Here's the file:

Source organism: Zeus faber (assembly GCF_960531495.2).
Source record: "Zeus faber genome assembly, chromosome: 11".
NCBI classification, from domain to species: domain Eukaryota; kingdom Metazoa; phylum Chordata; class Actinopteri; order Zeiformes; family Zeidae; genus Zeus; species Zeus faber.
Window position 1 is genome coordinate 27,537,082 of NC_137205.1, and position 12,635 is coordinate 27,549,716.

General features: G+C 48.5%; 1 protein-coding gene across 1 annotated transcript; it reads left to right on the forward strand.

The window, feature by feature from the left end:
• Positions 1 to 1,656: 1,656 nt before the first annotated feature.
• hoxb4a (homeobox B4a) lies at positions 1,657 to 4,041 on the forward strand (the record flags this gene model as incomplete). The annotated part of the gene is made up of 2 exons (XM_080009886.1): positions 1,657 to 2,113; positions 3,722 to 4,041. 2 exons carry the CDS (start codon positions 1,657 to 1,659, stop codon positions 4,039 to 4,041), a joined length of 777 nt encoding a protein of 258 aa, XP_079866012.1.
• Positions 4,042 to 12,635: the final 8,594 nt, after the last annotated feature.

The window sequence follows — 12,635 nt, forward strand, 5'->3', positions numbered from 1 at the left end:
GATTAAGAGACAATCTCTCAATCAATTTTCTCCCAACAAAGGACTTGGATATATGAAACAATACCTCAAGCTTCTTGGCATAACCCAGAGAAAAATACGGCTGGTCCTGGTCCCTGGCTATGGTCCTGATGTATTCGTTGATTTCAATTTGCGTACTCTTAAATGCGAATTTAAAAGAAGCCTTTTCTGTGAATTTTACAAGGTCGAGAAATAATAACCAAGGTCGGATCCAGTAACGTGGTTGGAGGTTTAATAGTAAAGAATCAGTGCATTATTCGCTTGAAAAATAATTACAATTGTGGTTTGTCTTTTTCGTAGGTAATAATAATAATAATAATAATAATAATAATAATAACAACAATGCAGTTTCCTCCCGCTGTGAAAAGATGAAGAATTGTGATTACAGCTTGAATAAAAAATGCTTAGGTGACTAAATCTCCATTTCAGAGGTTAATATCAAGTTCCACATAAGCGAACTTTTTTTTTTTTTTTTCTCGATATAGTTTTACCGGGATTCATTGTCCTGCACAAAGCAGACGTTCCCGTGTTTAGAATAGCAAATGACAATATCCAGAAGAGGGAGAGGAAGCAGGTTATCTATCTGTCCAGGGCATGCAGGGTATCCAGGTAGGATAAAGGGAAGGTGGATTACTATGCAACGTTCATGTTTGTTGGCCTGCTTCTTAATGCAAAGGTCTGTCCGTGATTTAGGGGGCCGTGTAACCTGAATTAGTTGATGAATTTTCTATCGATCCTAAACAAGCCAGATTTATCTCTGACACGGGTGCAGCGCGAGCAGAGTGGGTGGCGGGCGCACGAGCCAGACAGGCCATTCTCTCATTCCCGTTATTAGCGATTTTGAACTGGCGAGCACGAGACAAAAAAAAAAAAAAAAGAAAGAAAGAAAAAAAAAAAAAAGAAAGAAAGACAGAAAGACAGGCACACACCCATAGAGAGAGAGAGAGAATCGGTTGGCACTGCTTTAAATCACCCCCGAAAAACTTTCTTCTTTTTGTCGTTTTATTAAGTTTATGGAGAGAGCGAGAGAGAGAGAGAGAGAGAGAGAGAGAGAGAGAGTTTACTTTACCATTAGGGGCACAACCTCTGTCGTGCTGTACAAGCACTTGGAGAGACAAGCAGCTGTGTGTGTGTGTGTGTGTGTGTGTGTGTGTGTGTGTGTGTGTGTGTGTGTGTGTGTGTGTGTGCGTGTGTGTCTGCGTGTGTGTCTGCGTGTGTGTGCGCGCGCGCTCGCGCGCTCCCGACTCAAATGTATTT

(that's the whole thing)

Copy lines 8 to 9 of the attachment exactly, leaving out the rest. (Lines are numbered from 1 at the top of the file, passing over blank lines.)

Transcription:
• hoxb4a (homeobox B4a) lies at positions 1,657 to 4,041 on the forward strand (the record flags this gene model as incomplete). The annotated part of the gene is made up of 2 exons (XM_080009886.1): positions 1,657 to 2,113; positions 3,722 to 4,041. 2 exons carry the CDS (start codon positions 1,657 to 1,659, stop codon positions 4,039 to 4,041), a joined length of 777 nt encoding a protein of 258 aa, XP_079866012.1.
• Positions 4,042 to 12,635: the final 8,594 nt, after the last annotated feature.